Julia Granby, a friend of both Eliza and Lucy, writes to Eliza about the time Lucy rebuked the advances of a “reformed rake” before she married Mr. Sumner. “I hope neither you, nor I,” Julia says to Eliza, “shall ever be tried by a man of debauched principles. Such characters I conceive to be totally unfit for the society of women, who have any claim to virtue and delicacy.” Of course, Julia is fully aware of Eliza’s affection for Sanford despite his rakish ways, and her passive-aggressive comment is an underhanded way of calling Eliza “debauched,” as well and implying she is without “virtue and delicacy.” Even Reverend Boyer, once he dismisses Eliza as a romantic interest, insults her character under the auspices of friendship. “There is a levity in your manners, which is inconsistent with the solidary and decorum becoming a lady who has arrived to years of discretion,” Boyer writes Eliza. “There is also an unwarrantable extravagance betrayed in your dress. […] Too large a portion of your time is devoted to the adorning of your person.” What Boyer only recently considered Eliza’s more attractive and desirable traits he now holds against her. “I wish you to regard this letter as the legacy of a friend,” he concludes, again relying on friendship to relay his damning message.
Boyer never does take Eliza back, and she is driven further into Sanford’s “debauched” arms. Just as Eliza’s friends warn, however, Sanford’s intentions aren’t pure, and he marries another woman for her money, abandoning Eliza without explanation. He returns a year later and continues his seduction of Eliza, leaving her pregnant and unmarried in an unforgiving society. Just when Eliza needs the support of her friends the most, she is forced to flee town and dies alone at a roadside inn. “I have not the resolution to encounter the tears of my friends,” Eliza claims, “and therefore seek shelter among strangers.” Her affair with Sanford has made Eliza “the reproach of her friends,” and she runs rather than faces their harsh judgment.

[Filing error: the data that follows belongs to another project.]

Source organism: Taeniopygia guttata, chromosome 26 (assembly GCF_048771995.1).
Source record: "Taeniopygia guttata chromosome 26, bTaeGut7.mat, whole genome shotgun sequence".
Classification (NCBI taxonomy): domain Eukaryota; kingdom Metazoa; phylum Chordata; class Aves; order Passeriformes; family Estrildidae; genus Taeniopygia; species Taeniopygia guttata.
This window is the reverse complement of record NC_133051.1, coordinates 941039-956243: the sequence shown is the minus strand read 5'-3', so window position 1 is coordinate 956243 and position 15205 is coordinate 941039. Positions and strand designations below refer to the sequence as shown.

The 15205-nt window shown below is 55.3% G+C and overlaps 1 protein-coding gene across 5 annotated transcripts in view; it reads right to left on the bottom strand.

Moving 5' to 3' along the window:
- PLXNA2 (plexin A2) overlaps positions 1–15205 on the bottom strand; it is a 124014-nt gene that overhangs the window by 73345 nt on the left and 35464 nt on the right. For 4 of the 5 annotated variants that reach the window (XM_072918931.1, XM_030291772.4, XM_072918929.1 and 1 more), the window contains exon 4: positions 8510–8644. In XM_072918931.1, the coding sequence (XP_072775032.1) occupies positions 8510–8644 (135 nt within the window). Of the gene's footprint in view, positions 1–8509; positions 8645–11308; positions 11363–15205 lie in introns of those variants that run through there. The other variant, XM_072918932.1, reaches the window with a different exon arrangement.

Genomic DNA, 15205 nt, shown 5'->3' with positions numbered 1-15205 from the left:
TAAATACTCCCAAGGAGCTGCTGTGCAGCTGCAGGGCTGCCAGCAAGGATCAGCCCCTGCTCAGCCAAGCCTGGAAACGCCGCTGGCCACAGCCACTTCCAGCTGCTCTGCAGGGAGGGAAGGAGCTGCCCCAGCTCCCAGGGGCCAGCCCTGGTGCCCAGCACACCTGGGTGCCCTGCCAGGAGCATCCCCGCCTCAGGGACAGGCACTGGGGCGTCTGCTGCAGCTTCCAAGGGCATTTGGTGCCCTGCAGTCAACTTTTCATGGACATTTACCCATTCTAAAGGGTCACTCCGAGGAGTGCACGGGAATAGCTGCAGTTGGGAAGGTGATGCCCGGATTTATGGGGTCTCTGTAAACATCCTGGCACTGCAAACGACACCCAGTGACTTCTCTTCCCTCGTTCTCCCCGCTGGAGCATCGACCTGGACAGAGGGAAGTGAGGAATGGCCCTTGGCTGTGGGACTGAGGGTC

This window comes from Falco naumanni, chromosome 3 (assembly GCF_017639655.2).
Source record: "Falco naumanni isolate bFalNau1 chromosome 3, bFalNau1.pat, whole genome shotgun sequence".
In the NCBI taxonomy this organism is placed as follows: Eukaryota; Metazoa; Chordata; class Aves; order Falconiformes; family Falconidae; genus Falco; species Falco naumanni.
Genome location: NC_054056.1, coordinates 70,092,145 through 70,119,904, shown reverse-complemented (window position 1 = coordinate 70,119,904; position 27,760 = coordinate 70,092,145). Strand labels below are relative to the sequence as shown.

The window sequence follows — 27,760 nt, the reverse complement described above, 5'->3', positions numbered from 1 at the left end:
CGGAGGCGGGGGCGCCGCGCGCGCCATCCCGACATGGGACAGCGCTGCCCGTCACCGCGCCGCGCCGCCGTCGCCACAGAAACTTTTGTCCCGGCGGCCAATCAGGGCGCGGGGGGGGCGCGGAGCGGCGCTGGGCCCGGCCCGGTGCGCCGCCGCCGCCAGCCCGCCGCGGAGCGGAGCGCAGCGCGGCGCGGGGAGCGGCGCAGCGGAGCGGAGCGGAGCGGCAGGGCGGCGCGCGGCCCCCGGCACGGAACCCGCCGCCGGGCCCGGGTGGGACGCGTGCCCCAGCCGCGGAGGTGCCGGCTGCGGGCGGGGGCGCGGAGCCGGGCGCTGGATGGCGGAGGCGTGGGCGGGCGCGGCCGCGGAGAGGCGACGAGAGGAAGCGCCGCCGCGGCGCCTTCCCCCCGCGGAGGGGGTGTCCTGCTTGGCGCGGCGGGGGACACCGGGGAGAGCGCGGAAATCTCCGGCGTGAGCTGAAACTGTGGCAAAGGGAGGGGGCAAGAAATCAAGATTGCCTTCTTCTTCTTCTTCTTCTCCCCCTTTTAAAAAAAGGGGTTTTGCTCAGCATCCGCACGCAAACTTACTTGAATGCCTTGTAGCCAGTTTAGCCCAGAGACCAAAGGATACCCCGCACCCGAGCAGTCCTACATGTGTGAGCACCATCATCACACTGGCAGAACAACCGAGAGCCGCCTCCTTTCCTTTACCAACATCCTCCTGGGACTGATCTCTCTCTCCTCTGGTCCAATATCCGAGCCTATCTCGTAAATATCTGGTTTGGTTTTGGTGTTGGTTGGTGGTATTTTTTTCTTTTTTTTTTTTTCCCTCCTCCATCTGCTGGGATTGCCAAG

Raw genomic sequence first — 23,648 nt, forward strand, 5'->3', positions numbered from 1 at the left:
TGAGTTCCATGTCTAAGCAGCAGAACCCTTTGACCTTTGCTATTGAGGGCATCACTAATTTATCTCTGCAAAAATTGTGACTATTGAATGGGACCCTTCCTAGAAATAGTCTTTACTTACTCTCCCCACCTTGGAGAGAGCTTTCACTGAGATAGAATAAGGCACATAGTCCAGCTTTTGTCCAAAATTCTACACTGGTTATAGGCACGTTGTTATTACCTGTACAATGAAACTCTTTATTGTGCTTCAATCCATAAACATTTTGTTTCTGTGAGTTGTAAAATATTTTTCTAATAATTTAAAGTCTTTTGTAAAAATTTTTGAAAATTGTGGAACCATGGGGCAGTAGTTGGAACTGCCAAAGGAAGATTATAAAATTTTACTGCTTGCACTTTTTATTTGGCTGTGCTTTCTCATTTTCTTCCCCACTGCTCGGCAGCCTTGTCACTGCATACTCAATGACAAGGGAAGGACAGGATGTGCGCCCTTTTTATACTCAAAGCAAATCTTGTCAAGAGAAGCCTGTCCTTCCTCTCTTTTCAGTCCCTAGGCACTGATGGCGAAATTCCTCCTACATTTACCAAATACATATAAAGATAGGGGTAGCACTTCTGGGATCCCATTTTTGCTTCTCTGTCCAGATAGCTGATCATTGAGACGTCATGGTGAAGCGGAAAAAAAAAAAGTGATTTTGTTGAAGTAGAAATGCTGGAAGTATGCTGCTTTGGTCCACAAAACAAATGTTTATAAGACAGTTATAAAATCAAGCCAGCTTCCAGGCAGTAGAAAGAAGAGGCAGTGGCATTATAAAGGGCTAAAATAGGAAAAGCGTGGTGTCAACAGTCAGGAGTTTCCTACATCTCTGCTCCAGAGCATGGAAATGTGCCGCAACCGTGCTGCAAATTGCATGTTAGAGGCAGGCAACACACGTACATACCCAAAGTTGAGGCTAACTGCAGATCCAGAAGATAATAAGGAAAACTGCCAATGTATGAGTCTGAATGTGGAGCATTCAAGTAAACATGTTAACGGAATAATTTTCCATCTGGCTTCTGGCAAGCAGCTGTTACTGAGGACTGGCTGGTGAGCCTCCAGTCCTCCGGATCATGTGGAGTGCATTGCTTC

Friendship Quotes in The Coquette
What, my dear, is your opinion of our favorite Mr. Boyer? Declaring him your favorite, madam, is sufficient to render me partial to him. But to be frank, independent of that, I think him an agreeable man. Your heart, I presume, is now free? Yes, and I hope it will long remain so. Your friends, my dear, solicitous for your welfare, wish to see you suitably and agreeably connected. I hope my friends will never again interpose in my concerns of that nature. You, madam, who have ever known my heart, are sensible, that had the Almighty spared life, in a certain instance, I must have sacrificed my own happiness, or incurred their censure. I am young, gay, volatile. A melancholy event has lately extricated me from those shackles, which parental authority had imposed on my mind. Let me then enjoy that freedom which I so highly prize. Let me have opportunity, unbiassed by opinion, to gratify my natural disposition in a participation of those pleasures which youth and innocence afford.
Of such pleasures, no one, my dear, would wish to deprive you. But beware, Eliza! —Though strowed with flowers, when contemplated by your lively imagination, it is, after all, a slippery, thorny path. The round of fashionable dissipation is dangerous. A phantom is often pursued, which leaves its deluded votary the real form of wretchedness. She spoke with an emphasis, and taking up her candle, wished me a good night. I had not power to return the compliment. Something seemingly prophetic in her looks and expressions, cast a momentary gloom upon my mind! But I despise those contracted ideas which confine virtue to a cell. I have no notion of becoming a recluse. Mrs. Richman has ever been a beloved friend of mine; yet I always thought her rather prudish.